This is one in a series of articles about how ConocoPhillips global business units around the globe are using drones to safeguard personnel and property, minimize environmental impact and cut costs.


Around the globe, ConocoPhillips business units are using unmanned aerial vehicles (UAV), or drones, to change the way they do business. In the process, they’re saving time and money while reducing risks to the company’s people and property.

Engineering Superintendent John Strebel, project lead for the drone inspection program

The traditional method of inspecting a vessel’s crude oil cargo tank is to stage (scaffold) the internal structure and have surveyors and technicians perform a visual survey and take thickness measurements. This method was adopted to meet American Bureau of Shipping (ABS) and U.S. Coast Guard (USCG) close-up inspection requirements. Associated risks to people and property include damaging tank coatings, dropping objects to the tank floor and working at height in confined spaces.

In May 2018, ConocoPhillips’ wholly owned subsidiary Polar Tankers successfully completed a series of inspections on the Polar Discovery using a UAV — a first for ConocoPhillips. A team headed by Engineering Superintendent John Strebel worked with ABS and UAV contractor Cyberhawk Innovations to develop an alternative inspection process for performing a full-class inspection of 12 cargo, two slop and five ballast tanks.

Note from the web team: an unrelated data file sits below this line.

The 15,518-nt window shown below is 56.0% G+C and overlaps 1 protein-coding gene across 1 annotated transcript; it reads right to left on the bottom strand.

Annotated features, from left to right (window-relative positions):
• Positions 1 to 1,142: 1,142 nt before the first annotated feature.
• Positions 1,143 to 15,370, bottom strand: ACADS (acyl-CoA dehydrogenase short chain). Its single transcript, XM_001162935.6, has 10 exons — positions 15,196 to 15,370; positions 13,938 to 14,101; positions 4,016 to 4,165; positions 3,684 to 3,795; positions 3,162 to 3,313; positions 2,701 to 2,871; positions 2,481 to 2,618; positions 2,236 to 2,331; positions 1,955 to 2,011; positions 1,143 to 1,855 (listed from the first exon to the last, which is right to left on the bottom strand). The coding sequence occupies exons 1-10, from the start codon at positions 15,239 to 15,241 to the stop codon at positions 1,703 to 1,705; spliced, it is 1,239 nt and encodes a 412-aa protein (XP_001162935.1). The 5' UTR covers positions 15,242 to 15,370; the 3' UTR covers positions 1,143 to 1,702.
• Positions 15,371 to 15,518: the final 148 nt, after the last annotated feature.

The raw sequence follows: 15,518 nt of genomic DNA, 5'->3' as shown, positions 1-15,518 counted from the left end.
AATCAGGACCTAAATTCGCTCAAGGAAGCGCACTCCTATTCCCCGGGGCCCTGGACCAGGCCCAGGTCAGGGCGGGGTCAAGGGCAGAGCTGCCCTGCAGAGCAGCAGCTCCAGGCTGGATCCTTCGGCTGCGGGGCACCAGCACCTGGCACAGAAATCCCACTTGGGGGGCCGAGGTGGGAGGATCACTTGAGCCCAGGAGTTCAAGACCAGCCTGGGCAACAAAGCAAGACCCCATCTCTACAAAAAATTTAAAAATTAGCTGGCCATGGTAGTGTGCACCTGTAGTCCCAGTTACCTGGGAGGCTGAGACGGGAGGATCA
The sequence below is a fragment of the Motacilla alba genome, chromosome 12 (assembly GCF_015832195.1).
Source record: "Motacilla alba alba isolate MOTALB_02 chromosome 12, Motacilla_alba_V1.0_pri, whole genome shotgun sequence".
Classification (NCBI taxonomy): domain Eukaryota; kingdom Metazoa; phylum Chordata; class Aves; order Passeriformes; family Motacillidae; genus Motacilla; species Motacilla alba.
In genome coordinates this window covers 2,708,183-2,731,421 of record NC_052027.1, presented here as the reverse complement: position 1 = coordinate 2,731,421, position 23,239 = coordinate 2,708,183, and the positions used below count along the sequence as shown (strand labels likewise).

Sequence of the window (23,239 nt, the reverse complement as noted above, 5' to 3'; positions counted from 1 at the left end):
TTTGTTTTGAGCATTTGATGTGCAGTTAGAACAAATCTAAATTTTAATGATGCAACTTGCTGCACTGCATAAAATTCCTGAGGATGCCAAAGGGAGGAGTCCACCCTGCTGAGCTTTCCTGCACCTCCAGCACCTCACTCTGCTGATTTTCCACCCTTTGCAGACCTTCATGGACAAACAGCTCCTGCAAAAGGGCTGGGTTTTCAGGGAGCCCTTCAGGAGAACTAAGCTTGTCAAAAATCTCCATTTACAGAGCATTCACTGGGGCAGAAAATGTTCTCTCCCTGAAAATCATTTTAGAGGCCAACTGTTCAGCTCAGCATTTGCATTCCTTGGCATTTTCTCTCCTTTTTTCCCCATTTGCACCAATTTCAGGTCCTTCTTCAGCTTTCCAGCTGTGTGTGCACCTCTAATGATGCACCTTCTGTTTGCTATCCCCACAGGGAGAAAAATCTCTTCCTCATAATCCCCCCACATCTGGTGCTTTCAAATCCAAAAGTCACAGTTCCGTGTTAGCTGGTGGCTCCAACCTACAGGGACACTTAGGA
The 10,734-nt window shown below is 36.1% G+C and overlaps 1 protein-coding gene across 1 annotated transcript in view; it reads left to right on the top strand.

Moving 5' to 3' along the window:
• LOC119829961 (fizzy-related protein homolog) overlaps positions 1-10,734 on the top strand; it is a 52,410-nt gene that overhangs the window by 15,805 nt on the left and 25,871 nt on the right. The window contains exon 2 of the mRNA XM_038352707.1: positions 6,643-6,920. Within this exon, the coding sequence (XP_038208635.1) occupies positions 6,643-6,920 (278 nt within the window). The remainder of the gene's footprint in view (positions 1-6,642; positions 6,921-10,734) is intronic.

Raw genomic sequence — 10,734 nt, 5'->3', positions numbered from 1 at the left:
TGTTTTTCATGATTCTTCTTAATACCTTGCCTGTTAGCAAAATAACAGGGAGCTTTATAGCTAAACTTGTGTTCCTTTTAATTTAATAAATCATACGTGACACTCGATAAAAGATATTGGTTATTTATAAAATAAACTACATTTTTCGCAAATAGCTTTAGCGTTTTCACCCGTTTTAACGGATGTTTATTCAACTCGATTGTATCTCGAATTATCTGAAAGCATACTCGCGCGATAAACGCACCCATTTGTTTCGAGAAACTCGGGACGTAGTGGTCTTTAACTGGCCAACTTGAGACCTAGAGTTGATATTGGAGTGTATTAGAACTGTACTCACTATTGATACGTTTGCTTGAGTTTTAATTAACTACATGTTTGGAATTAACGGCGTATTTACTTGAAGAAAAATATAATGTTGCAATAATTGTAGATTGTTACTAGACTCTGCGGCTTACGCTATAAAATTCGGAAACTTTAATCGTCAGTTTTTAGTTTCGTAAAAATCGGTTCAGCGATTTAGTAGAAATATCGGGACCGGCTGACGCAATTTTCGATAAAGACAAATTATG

Completing mandatory inspections using UAV technology was an industry first for a U.S. flagged vessel and satisfied both ABS and USCG regulatory requirements for U.S.-flagged vessels operating in Alaskan waters.

UAVs can reduce the need for people to work at height and in confined spaces, enabling a safe first audit of the tank so that further inspection and maintenance can be prioritized.

Ascending to the vessel’s deck via a long gangway

CLOCKWISE FROM TOP LEFT:  the interior of a crude storage tank with fresh air pumped from the surface through the blue tube for ventilation; Malcolm Connolly, Cyberhawk founder and technical manager, with the Flyability ELIOS; the protective cage enables the ELIOS to sustain collisions from all sides while the optical and thermal sensors enable it to roll and bounce off obstructions without damaging either the drone or the tank structure; one pilot guides the aircraft from a console while a second provides guidance and controls the remote camera.

The typical time required to stage — set up and remove the scaffolding — and complete the inspection is roughly seven days per tank.

“Using the UAV, it took 16 days to inspect 19 of the ships’ tanks,” said Strebel. “Staging operations delay other scheduled work from taking place, and reducing staging requirements helps mitigate asset and equipment damage.”

Third Mate Isaac Mitchell explains the maintenance work being performed on the ship. All safety, cargo loading and discharge systems are being inspected and overhauled.

Having successfully completed the proof of concept to demonstrate to both ABS and USCG that the UAV was an effective option for tank inspections, the Polar Tankers team was ready to move forward.